A Brief History of Jewellery: Part 1
Like clothing, art, architecture and music, jewellery has enjoyed a varied and characterful history. Over more than 200 years, craftsmanship, materials and fashions have influenced a great many periods of artistic transition.
Across the wide spectrum of jewellery, from wedding and engagement rings to necklaces and bracelets, fashion has changed from large to small and back again; from delicate to heavy; and from bejewelled to plain.
And like haute couture, what was avant-garde in the early 1900s has become vintage and collectable in the 21st century. And what was seen as artistically desirable in the 1970s has become attractively retro in more recent years.
Still today the development of jewellery sees ever-changing designs and use of materials.
The Victorian influence on jewellery
Perhaps the most poignant period of development for jewellery was around 1850. A time of huge social change, the Victorian era saw rapid advances in communication, transportation and manufacture. At this time a huge growth in the number of factories, both large and small, made it possible to create more materials and products, and at more attractive prices, making such luxury items as jewellery increasingly widely available.
The creation and manufacture of jewellery was enhanced by such developments as die stamping instead of the old-fashioned and time-consuming method of hand-wrought custom-made pieces of jewellery. Scientists at this time also discovered a more efficient way to harness electricity, which further assisted in the creation and evolution in the manufacturing jewellery process.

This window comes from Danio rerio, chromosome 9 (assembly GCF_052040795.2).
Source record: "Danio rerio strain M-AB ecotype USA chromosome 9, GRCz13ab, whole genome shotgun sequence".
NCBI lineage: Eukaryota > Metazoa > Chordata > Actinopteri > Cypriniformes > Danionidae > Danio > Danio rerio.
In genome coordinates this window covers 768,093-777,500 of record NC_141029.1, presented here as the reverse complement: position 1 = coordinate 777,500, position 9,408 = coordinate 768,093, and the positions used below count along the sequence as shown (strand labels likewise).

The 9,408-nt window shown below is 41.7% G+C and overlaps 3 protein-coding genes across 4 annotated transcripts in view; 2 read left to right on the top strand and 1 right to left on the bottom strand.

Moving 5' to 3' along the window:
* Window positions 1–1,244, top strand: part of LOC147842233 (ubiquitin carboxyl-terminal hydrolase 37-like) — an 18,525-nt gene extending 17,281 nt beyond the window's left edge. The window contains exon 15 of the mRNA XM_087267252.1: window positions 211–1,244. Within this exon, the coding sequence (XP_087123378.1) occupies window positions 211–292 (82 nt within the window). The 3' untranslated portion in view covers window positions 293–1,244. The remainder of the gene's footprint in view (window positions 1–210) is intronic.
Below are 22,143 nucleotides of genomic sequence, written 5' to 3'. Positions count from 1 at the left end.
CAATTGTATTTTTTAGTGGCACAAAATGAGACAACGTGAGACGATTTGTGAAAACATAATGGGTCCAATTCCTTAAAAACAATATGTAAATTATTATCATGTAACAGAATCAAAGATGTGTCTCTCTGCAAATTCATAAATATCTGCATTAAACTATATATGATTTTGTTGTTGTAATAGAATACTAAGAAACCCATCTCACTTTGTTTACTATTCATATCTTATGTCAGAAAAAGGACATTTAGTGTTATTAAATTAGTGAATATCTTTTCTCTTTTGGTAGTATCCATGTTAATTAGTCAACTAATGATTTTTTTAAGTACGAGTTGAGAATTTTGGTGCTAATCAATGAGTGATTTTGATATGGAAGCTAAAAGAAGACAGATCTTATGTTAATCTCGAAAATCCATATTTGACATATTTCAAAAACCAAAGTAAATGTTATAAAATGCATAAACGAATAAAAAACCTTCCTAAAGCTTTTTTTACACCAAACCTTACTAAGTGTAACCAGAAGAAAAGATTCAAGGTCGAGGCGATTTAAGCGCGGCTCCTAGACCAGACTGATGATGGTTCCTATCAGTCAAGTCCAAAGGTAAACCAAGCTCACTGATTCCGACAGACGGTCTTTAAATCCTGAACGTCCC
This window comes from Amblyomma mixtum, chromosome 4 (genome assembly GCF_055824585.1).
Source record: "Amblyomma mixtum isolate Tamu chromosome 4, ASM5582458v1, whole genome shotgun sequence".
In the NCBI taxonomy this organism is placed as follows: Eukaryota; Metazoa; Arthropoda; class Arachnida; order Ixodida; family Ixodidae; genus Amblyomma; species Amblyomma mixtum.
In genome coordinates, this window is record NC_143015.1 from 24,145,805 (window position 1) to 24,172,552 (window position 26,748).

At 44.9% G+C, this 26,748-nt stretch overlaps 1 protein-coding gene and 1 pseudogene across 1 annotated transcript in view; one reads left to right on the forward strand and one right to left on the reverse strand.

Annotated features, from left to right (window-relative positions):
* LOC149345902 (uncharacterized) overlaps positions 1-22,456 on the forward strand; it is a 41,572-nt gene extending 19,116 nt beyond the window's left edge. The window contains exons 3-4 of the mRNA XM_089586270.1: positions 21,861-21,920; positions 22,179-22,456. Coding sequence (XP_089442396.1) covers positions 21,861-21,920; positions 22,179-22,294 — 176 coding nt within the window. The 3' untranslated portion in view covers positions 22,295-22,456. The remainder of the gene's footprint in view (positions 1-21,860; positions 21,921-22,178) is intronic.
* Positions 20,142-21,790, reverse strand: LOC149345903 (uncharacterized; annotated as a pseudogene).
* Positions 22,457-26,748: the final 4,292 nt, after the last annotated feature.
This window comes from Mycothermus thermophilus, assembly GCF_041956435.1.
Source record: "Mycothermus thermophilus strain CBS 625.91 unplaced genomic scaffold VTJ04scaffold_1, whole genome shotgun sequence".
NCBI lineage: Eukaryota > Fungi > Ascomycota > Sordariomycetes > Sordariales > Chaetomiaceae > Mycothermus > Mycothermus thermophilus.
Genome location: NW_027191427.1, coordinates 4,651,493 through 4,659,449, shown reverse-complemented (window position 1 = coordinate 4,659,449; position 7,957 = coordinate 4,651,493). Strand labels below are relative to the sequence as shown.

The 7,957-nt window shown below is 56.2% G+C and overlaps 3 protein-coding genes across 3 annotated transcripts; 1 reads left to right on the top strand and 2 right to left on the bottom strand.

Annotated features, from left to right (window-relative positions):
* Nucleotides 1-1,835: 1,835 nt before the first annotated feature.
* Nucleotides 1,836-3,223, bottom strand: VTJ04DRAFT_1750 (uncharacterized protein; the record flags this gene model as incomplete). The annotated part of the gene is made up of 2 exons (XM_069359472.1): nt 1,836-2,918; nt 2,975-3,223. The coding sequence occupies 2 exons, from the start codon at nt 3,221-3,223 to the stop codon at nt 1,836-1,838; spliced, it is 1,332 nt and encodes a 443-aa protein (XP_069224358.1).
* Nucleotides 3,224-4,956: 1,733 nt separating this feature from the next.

And to top it all, in 1849 there came the world-changing discovery of gold and silver in America. Just two years later, the same precious materials were found in Australia, too.
It’s not difficult to imagine how these treasured finds brought a revolution in the making and design of jewellery. With sufficient quantities of these precious ores there came about a new and booming jewellery commerce.
(Today, we are still very familiar with these precious ores, which have been adapted to represent 9, 14 and 18 carat in both white and yellow gold.)
The growing love affair with jewellery
And so, with these industrial and material changes in the early Victorian period there came a widespread love affair with jewellery. Now, not only were the high society able to afford and display their jewellery adornments, but because prices were more attractive so, too, could the new middle classes embrace their inner-sparkle.
There was a clamour for jewellery of all types from precious diamonds and coloured gems, emeralds, black and fire opals, jade, pearl, precious topaz, rubies and sapphires, through to cameos, coral carvings in bracelets, necklaces, earrings, brooches and hair clasps.
And then what came next in the history of jewellery?
In future blogs we will look at the jewellery and iconic designs of more other artistic periods including: Edwardian, Art Deco, Art Moderne, Modern and Belle Epoque, which is perhaps the most exquisite era of them all in jewellery terms.
* We would love to know which jewellery era is your favourite – and why?